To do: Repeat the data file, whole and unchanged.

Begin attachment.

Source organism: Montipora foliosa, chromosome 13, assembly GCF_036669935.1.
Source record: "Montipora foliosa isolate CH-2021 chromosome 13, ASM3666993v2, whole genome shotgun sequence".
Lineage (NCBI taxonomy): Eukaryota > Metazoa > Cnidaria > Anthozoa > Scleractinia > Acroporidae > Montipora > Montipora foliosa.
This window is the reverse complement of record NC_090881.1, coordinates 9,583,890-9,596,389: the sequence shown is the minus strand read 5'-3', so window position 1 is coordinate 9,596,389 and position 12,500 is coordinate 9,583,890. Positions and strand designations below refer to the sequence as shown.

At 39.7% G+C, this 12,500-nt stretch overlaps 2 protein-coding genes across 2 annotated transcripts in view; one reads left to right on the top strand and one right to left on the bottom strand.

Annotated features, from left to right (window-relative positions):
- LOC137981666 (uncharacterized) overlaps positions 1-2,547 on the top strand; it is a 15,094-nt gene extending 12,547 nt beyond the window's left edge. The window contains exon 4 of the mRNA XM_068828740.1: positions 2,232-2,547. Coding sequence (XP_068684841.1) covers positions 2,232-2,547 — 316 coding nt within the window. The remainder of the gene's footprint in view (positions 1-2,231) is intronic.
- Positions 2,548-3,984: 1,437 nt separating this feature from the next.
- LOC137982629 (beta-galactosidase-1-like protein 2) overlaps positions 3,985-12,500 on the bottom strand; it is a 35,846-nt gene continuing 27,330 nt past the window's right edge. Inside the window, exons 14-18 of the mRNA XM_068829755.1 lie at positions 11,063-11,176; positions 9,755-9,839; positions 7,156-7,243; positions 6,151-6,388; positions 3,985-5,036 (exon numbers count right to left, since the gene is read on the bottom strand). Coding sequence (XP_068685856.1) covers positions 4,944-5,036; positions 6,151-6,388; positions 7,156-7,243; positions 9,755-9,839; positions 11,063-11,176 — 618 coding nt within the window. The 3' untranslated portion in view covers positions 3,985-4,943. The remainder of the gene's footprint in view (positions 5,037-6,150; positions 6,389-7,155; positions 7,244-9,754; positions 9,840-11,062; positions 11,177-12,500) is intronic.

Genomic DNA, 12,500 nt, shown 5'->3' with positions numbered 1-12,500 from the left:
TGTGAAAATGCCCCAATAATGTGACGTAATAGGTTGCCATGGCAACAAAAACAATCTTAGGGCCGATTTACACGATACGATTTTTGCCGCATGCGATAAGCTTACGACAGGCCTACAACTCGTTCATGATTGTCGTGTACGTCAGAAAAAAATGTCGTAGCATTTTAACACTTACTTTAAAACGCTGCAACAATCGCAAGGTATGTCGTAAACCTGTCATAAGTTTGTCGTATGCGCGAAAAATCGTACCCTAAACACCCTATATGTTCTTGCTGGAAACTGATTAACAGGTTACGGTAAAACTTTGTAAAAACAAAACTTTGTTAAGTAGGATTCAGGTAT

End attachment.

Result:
Source organism: Montipora foliosa, chromosome 13, assembly GCF_036669935.1.
Source record: "Montipora foliosa isolate CH-2021 chromosome 13, ASM3666993v2, whole genome shotgun sequence".
Lineage (NCBI taxonomy): Eukaryota > Metazoa > Cnidaria > Anthozoa > Scleractinia > Acroporidae > Montipora > Montipora foliosa.
This window is the reverse complement of record NC_090881.1, coordinates 9,583,890-9,596,389: the sequence shown is the minus strand read 5'-3', so window position 1 is coordinate 9,596,389 and position 12,500 is coordinate 9,583,890. Positions and strand designations below refer to the sequence as shown.

At 39.7% G+C, this 12,500-nt stretch overlaps 2 protein-coding genes across 2 annotated transcripts in view; one reads left to right on the top strand and one right to left on the bottom strand.

Annotated features, from left to right (window-relative positions):
- LOC137981666 (uncharacterized) overlaps positions 1-2,547 on the top strand; it is a 15,094-nt gene extending 12,547 nt beyond the window's left edge. The window contains exon 4 of the mRNA XM_068828740.1: positions 2,232-2,547. Coding sequence (XP_068684841.1) covers positions 2,232-2,547 — 316 coding nt within the window. The remainder of the gene's footprint in view (positions 1-2,231) is intronic.
- Positions 2,548-3,984: 1,437 nt separating this feature from the next.
- LOC137982629 (beta-galactosidase-1-like protein 2) overlaps positions 3,985-12,500 on the bottom strand; it is a 35,846-nt gene continuing 27,330 nt past the window's right edge. Inside the window, exons 14-18 of the mRNA XM_068829755.1 lie at positions 11,063-11,176; positions 9,755-9,839; positions 7,156-7,243; positions 6,151-6,388; positions 3,985-5,036 (exon numbers count right to left, since the gene is read on the bottom strand). Coding sequence (XP_068685856.1) covers positions 4,944-5,036; positions 6,151-6,388; positions 7,156-7,243; positions 9,755-9,839; positions 11,063-11,176 — 618 coding nt within the window. The 3' untranslated portion in view covers positions 3,985-4,943. The remainder of the gene's footprint in view (positions 5,037-6,150; positions 6,389-7,155; positions 7,244-9,754; positions 9,840-11,062; positions 11,177-12,500) is intronic.

Genomic DNA, 12,500 nt, shown 5'->3' with positions numbered 1-12,500 from the left:
TGTGAAAATGCCCCAATAATGTGACGTAATAGGTTGCCATGGCAACAAAAACAATCTTAGGGCCGATTTACACGATACGATTTTTGCCGCATGCGATAAGCTTACGACAGGCCTACAACTCGTTCATGATTGTCGTGTACGTCAGAAAAAAATGTCGTAGCATTTTAACACTTACTTTAAAACGCTGCAACAATCGCAAGGTATGTCGTAAACCTGTCATAAGTTTGTCGTATGCGCGAAAAATCGTACCCTAAACACCCTATATGTTCTTGCTGGAAACTGATTAACAGGTTACGGTAAAACTTTGTAAAAACAAAACTTTGTTAAGTAGGATTCAGGTAT